Could the Czech Republic soon profit from a “state-wide metro system”?


Experts and politicians agree that high-speed railways are vital for the future of the Czech Republic. Current plans envision a network that would not just connect major Czech cities with other European capitals, but also regional centres with Prague, increasing development across the country. The target is to have three high-speed rail lines by 2025.

Illustrative photo: Accretion Disc via / CC BYIllustrative photo: Accretion Disc via / CC BY During his December visit to Morocco, Czech Prime Minister Andrej Babiš tweeted that he was taking a TGV train on a newly finished line from Casablanca to Rabat.

It was the latest in a series of promotions for high-speed rail networks, which the PM has been pushing for years.

In fact, his government’s manifesto states planning out their introduction as one of the main targets in its strategic investment plan.

One of the men active in advising the government during the ongoing planning process is railway expert Jiří Pohl from Siemens Mobility. He says the Ministry of Transport currently envisions two core functions for the high-speed rail network.

“First of all, the target is to connect the Czech Republic with Europe and second, to connect major cities and regions within the country. It is cleverly thought out, because the basic lines follow established historical lines such as the Via Caroli, or the Amber Road from Poland through Moravia to Vienna. So the planned tracks fulfil both an interstate as well as intrastate function.”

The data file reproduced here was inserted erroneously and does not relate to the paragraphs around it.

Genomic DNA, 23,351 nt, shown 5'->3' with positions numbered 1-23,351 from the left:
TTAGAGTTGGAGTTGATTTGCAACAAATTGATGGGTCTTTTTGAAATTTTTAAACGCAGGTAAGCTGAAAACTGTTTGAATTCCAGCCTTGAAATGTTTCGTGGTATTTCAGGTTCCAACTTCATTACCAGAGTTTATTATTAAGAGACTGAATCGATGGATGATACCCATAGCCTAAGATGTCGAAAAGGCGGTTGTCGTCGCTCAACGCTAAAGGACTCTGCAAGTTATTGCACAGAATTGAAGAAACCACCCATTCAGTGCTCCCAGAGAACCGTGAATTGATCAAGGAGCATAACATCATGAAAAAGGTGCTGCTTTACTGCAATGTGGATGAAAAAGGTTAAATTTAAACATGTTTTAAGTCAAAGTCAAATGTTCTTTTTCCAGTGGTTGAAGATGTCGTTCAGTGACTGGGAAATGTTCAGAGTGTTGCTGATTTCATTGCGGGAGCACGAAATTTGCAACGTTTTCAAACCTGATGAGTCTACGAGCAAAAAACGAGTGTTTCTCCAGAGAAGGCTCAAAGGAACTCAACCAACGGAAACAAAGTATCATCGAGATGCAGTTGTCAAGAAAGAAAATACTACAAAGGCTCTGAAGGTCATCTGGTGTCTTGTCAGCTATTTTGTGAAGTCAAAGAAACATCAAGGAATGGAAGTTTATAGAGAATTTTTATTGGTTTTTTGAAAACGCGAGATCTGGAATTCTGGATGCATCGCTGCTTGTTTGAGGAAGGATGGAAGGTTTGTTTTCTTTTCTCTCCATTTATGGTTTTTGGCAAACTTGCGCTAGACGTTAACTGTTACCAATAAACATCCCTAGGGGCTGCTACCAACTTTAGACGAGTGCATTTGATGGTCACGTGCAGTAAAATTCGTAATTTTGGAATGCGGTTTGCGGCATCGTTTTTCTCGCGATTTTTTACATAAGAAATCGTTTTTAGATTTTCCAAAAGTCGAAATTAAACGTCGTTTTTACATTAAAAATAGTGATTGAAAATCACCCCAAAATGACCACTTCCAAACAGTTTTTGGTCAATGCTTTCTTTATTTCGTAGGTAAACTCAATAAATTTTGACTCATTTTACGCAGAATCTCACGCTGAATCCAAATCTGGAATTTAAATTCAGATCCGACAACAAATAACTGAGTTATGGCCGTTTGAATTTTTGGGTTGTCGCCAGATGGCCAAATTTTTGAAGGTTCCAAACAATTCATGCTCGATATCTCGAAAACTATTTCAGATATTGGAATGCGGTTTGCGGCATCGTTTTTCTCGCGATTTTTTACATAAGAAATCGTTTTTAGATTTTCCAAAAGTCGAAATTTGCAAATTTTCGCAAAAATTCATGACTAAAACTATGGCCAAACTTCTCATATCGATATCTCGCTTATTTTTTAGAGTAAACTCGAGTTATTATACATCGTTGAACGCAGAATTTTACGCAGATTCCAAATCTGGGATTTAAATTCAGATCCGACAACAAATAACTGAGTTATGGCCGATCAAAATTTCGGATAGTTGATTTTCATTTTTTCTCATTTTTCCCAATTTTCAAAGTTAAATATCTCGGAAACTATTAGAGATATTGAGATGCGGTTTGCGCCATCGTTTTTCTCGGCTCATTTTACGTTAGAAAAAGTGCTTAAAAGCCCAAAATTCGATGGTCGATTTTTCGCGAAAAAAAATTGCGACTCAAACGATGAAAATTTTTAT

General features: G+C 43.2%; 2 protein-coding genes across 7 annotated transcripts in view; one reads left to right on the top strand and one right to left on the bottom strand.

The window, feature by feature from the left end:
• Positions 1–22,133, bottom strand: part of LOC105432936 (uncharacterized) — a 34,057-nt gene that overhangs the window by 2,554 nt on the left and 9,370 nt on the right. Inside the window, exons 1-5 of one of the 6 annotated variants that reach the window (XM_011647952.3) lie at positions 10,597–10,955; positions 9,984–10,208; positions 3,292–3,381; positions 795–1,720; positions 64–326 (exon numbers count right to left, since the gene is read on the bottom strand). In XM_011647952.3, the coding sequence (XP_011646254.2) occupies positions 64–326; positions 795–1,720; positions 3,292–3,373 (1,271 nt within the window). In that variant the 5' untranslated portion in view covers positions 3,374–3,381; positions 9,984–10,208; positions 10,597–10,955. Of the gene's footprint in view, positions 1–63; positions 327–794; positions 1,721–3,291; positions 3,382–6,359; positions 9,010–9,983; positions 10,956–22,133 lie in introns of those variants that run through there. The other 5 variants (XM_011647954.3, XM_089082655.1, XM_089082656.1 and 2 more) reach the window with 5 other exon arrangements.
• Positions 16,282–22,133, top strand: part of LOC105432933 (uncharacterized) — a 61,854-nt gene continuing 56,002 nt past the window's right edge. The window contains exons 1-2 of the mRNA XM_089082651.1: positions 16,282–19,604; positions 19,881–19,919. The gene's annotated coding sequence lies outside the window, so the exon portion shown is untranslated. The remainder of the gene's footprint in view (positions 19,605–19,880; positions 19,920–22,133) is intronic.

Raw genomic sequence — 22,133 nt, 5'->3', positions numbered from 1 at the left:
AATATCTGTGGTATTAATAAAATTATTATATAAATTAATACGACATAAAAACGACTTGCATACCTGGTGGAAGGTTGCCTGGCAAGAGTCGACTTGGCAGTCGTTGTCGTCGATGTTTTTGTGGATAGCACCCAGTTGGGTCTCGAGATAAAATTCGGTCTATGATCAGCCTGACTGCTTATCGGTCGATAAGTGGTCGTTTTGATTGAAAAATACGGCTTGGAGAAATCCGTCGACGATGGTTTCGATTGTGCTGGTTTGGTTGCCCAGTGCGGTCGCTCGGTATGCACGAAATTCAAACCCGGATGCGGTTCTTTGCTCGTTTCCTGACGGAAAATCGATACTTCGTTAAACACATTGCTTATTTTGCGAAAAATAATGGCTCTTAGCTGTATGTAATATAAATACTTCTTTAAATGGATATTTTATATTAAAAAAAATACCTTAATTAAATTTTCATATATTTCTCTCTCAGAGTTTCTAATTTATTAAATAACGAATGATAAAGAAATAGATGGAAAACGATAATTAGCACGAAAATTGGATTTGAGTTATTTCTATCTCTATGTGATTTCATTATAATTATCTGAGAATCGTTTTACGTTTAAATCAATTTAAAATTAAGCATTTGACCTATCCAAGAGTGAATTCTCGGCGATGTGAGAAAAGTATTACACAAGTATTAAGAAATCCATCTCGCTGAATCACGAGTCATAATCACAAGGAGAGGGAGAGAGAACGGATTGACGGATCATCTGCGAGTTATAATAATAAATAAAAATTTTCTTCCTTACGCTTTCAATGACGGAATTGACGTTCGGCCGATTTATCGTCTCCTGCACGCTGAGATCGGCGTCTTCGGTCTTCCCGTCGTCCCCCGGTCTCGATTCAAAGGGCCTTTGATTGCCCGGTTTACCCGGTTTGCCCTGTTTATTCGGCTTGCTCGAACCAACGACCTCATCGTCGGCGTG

Currently, the European railway system is made up of two sub-categories. These are conventional lines, which have a speed of between 160-200km/h and high-speed railway lines that travel at speeds of 350km/h.

Mr. Pohl says the latter could be available to Czech passengers in six years.

“The first three sections of the Ministry of Transport’s plan are currently being prepared for construction. These run from Prague to the east, as well as southwards from Ostrava and Brno. We are hoping that these three 350km/h routes will be finished by 2025. Further construction could then follow, in order to complete the entire high-speed railway network.”

Illustrative photo: Maxim75, CC BY-SA 3.0Illustrative photo: Maxim75, CC BY-SA 3.0 Not long ago, trains were seen by many as a 20th century form of transport, but the number of passengers using them in the Czech Republic has been growing significantly in recent years.

Mr. Pohl says the inclusion of high-speed trains could not only increase their number further, but also boost regional development, spreading important institutions and company offices across the country.

“Why are there plans for a government quarter in Letňany? Because there is a metro there. Look at Prague today, you have banks and suburbs in areas where there used to be nothing, because today’s transport infrastructure makes it possible. Our plan is based on the same concept. We would like to create a sort of state-wide metro system, which will make it possible for regional centres to house important state institutions or companies. If I can get there in half an hour, it doesn’t matter whether it is in Prague or another city.”